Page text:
Sky Darci returns to scale after his Hong Kong Derby win
Caspar Fownes is looking ahead to a big-race campaign for Sky Darci (Darci Brahma) next season when his talented four-year old will have the chance to take on Golden Sixty (Medaglia D’Oro) in what would be a desirable clash between the last two Hong Kong Derby (Listed, 2000m) winners, possibly in December’s Hong Kong Mile (Gr 1, 1600m).
“I’m not afraid of taking on any horse. We’ve beaten the champs when they were in theirprime with our horses before, so why not go out and knock another champion off, that’s whatwe’re here to do,” Fownes told Asia Bloodstock News in the wake of reports suggesting he might plot a campaign next term that would see his stable hero swerve Hong Kong’s current superstar.
“No, not at all,” he continued. “It’s just that Sky Darci’s the type of horse that I can train differently and I can sprint him, that’s all. It depends on which way I want to go and I’ll make that decision early next season. It depends on his rating and we’ll see what is around but there’s every chance he’ll start off in the Premier Bowl over 1200 metres.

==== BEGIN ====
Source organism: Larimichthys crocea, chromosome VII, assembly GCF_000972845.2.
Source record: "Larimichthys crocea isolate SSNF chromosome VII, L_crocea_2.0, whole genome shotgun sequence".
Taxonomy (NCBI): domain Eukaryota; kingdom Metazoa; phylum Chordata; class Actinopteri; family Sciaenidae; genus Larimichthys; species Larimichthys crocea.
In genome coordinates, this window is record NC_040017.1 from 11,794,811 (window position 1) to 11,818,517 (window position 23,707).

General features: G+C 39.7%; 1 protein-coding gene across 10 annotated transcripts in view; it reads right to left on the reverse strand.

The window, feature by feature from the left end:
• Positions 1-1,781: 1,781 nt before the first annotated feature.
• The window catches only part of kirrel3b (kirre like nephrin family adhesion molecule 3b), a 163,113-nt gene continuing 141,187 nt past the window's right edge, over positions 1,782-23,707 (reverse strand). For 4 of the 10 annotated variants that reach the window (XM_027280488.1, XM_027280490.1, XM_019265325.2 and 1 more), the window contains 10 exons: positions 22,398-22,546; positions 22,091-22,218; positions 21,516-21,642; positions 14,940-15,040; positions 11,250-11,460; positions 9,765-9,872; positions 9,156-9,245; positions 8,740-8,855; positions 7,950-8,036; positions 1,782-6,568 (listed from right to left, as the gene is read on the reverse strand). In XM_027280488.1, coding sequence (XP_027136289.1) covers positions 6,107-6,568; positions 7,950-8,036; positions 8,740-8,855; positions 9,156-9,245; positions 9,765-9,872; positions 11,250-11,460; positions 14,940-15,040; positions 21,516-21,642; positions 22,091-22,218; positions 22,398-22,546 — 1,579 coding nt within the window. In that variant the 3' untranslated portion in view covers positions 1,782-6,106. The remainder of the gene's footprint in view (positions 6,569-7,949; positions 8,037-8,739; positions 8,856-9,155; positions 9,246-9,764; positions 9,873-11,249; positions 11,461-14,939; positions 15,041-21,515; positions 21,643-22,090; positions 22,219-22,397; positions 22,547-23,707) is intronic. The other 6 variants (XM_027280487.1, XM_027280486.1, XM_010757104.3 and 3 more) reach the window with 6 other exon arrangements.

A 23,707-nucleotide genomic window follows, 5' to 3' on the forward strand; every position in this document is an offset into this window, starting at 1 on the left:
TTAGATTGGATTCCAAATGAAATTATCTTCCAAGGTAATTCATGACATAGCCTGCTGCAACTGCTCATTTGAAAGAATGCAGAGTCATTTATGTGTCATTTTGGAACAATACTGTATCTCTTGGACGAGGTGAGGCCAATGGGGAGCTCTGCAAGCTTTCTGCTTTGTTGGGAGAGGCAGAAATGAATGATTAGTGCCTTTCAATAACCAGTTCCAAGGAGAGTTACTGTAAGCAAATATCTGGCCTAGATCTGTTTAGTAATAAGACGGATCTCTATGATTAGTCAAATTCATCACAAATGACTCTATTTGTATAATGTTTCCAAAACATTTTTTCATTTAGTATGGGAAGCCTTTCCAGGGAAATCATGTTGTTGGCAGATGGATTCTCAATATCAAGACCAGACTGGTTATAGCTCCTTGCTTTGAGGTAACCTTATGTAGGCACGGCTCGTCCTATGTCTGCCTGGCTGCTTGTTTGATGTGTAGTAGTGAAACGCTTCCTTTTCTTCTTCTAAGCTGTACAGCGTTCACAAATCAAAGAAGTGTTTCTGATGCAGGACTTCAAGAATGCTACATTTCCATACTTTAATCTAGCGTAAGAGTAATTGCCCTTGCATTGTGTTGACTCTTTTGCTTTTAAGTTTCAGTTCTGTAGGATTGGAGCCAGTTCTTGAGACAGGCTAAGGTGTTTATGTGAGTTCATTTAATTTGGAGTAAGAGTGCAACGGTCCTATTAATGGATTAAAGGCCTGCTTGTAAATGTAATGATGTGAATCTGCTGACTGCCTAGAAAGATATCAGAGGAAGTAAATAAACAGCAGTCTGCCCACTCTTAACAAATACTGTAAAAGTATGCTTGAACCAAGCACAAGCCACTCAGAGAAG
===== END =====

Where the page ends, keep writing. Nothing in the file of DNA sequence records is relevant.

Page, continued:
“With another six months under his belt, he’s not going to be too far away. Joao (Moreira) feels he’s an international horse, he believes he can fight with the champ. We’ll train him the way that’s best suited to get a winning result, whether that’s the 1200 or the mile: probably the mile the way things are going but we’ll train him according to the programme and take it each race at a time.”
Sky Darci’s victory in last Sunday’s Lion Rock Trophy Handicap (Gr 3, 1600m), in which he held off Derby fifth and Classic Cup (Listed, 1800m) winner Healthy Happy (Zoustar), pushed the Derby form back into the spotlight just an hour or so before Shahryar (Deep Impact) took the Japanese equivalent with a thrilling late rush that denied Efforia (Epiphaneia) a triple crown shot, and six days out from the English original.
Every major Derby, be it at Epsom, Fuchu or Sha Tin, is pored over. The form gurus and the casual observers alike will scrutinise the outcome as soon as the winner has passed the post, such is a Derby’s importance to the industry and its fascinating status as a barometer of any given Classic generation’s quality. The rash observers will readily form fixed opinions while the wise will wait to see how the contenders stack up in future assignments before declaring the crop good, bad or somewhere in between.